Skip to main content

Metric Report

The Metric Report query allows you to build comprehensive reports by grouping one or more Metrics by common dimensions. These reports can be visualized as tables with sortable columns and built-in pagination.


When you need to display tabular data that includes multiple Metrics grouped by specific dimensions, the Metric Report is a suitable choice. It can be used in conjunction with Time Series to provide valuable insights within in-product analytics. Metric Reports are typically rendered as tables like so:

restaurant_nametaco_nameRevenueTaco Sales Count
El Buen SaborCarne Asada2754789
El Buen SaborAl Pastor2251681
El Buen SaborFish2105623
Sabor MexicanoShrimp2031598
Taco FiestaBarbacoa1987564
Sabor MexicanoChorizo1890530
Taco FiestaPollo1782482
El Buen SaborVeggie1542377
Sabor MexicanoBreakfast1523412
Taco FiestaCarnitas1345321

See below for an example of how data like this can be retrieved using Metric Report.


You will pass a MetricReportInput when querying. The most important arguments when querying a metric report are

  1. The timeRange to query over.
  2. The dimensions to break down by. Supports a maximum of 10 dimensions. You must supply at least one dimension.
  3. The metrics you wish to display. Supports a maximum of 10 Metrics. You must supply at least one Metric.
  4. orderByColumn - which column, specified by number starting at 1 inclusive of dimensions and metrics you wish to order by.
  5. first refers to the number of rows to return.

The time range for calculating the Metric Report.


The time zone to use. Dates and times are always returned in UTC, but setting the time zone influences relative time ranges and granularities.

You can set this to "America/Los_Angeles", "Europe/Berlin", or any other value in the IANA time zone database. Defaults to "UTC".

dimensions array of MetricReportDimensionInputYes

One or many dimensions to group the Metric values by. Typically, dimensions in a report are what you want to compare and rank.

metrics array of MetricReportMetricInputYes

One or more Metrics to include in the Metric Report. These will be broken down by dimensions.


The Query Filters to apply when building the Metric Report, in the form of SQL. These can be used to filter out rows.


The index of the column to order the Metric Report by. The index is 1-based and defaults to the first Metric column. In other words, by default, reports are ordered by the first Metric; however, you can order by the second Metric, third Metric, etc., by overriding the orderByColumn input. You can also order by dimensions this way.


The number of rows to be returned when paging forward. It can be a number between 1 and 1,000.


The cursor to use when paging forward.


The number of rows to be returned when paging forward. It can be a number between 1 and 1,000.


The cursor to use when paging backward.


The query returns an array of headers and an array of rows inside a MetricReportConnection:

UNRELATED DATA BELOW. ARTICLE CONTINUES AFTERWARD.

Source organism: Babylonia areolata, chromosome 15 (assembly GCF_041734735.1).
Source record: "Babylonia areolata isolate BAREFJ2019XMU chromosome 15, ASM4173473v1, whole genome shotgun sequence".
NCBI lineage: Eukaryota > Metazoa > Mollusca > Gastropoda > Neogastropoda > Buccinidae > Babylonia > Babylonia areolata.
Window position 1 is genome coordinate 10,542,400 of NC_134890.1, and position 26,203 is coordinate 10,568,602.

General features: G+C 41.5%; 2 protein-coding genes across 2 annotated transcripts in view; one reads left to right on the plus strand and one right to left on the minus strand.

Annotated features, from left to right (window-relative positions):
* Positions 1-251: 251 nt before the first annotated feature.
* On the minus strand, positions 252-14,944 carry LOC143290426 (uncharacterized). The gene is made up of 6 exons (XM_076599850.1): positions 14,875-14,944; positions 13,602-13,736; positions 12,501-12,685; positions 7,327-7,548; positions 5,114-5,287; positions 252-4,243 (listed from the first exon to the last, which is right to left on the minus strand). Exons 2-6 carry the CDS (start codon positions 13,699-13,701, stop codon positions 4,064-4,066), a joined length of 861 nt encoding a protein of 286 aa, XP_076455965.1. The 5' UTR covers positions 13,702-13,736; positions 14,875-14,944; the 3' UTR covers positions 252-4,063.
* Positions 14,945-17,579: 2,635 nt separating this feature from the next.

• The headers array is an array of header names for the report table: the first header names correspond to the dimensions you passed to the dimensions argument when querying the report; the final header name is always "value".
  • The rows array is an array of rows for the metric report table. Each row is itself an array of columns. The column order matches the headers order.

The final column of each row is a number wrapped in a string. Using a string ensures we can support values greater than 32-bits in the GraphQL API.


The report connection's page info.

edges array of MetricReportEdgeNo

The report connection's edges.

nodes array of MetricReportNodeNo

The report connection's nodes.

headers array of StringNo

An ordered array of display names for your dimensions and Metrics, as defined in the report input. Use this to display your table's header.

rows array of StringNo

An ordered array of rows. Each row contains dimension and Metric values, as defined in the report input. Use these to display the rows of your table.


The Query statistics and metadata.


Suppose we have a Data Pool syncing from a table of restaurant sales data. The data might look like the following:


Note: this data has essentially the same format as the TacoSoft data we used in our Quickstart.

Before proceeding with the example query below, you will need to create two Sum Metrics:

  1. A Sum Metric for the "total price" column, which could be named "Revenue". This will represent the total revenue of all tacos sold.
  2. A Sum Metric for the "quantity" column, which could be named "Taco Sales Count". This will represent the total number of tacos sold.

What are the top performing restaurants and best selling tacos?

In this example, we aim to identify the top-performing restaurants and best-selling tacos by grouping sales data by the attributes restaurant_name and taco_name. The query below groups the "Revenue" Metric and the "Taco Sales Count" Metric by these two attributes. By specifying "orderByColumn": 1 in the input, the results are ordered by the first column, which corresponds to the restaurant name. Additionally, by setting "first": 10 in the input, the query retrieves only the first 10 rows.

query MetricReportExample($input: MetricReportInput!) {
metricReport(input: $input) {
pageInfo {


"input": {
"timeRange": {
"relative": "LAST_N_DAYS",
"n": 30
"dimensions": [
"columnName": "restaurant_name"
"columnName": "taco_name"
"metrics": [
"metric": {
"sum": {
"dataPool": {
"name": "TacoSoft Demo Data"
"measure": {
"columnName": "taco_total_price"
"metric": {
"countDistinct": {
"dataPool": {
"name": "TacoSoft Demo Data"
"dimension": {
"columnName": "order_id"
"orderByColumn": 1,
"first": 10

You can replicate this query on GraphQL Explorer by logging in here.

You can learn more about how to structure a Metric Report query here.